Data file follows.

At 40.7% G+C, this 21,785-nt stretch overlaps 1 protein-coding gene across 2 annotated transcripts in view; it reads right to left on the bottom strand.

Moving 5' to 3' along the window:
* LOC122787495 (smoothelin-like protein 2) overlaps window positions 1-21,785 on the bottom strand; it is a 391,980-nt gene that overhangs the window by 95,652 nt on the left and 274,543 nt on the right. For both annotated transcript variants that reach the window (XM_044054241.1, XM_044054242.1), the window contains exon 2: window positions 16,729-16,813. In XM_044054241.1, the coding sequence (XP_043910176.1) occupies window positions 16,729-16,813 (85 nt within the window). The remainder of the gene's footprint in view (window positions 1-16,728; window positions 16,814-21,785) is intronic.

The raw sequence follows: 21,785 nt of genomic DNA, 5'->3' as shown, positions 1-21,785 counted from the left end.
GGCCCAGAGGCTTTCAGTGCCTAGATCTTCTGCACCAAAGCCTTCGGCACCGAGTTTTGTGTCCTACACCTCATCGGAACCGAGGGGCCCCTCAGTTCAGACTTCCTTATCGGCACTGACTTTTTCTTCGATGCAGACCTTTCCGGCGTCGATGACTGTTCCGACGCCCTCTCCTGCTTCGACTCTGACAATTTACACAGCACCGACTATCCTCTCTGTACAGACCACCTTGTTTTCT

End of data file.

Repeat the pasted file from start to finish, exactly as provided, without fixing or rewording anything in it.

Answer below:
At 40.7% G+C, this 21,785-nt stretch overlaps 1 protein-coding gene across 2 annotated transcripts in view; it reads right to left on the bottom strand.

Moving 5' to 3' along the window:
* LOC122787495 (smoothelin-like protein 2) overlaps window positions 1-21,785 on the bottom strand; it is a 391,980-nt gene that overhangs the window by 95,652 nt on the left and 274,543 nt on the right. For both annotated transcript variants that reach the window (XM_044054241.1, XM_044054242.1), the window contains exon 2: window positions 16,729-16,813. In XM_044054241.1, the coding sequence (XP_043910176.1) occupies window positions 16,729-16,813 (85 nt within the window). The remainder of the gene's footprint in view (window positions 1-16,728; window positions 16,814-21,785) is intronic.

The raw sequence follows: 21,785 nt of genomic DNA, 5'->3' as shown, positions 1-21,785 counted from the left end.
GGCCCAGAGGCTTTCAGTGCCTAGATCTTCTGCACCAAAGCCTTCGGCACCGAGTTTTGTGTCCTACACCTCATCGGAACCGAGGGGCCCCTCAGTTCAGACTTCCTTATCGGCACTGACTTTTTCTTCGATGCAGACCTTTCCGGCGTCGATGACTGTTCCGACGCCCTCTCCTGCTTCGACTCTGACAATTTACACAGCACCGACTATCCTCTCTGTACAGACCACCTTGTTTTCT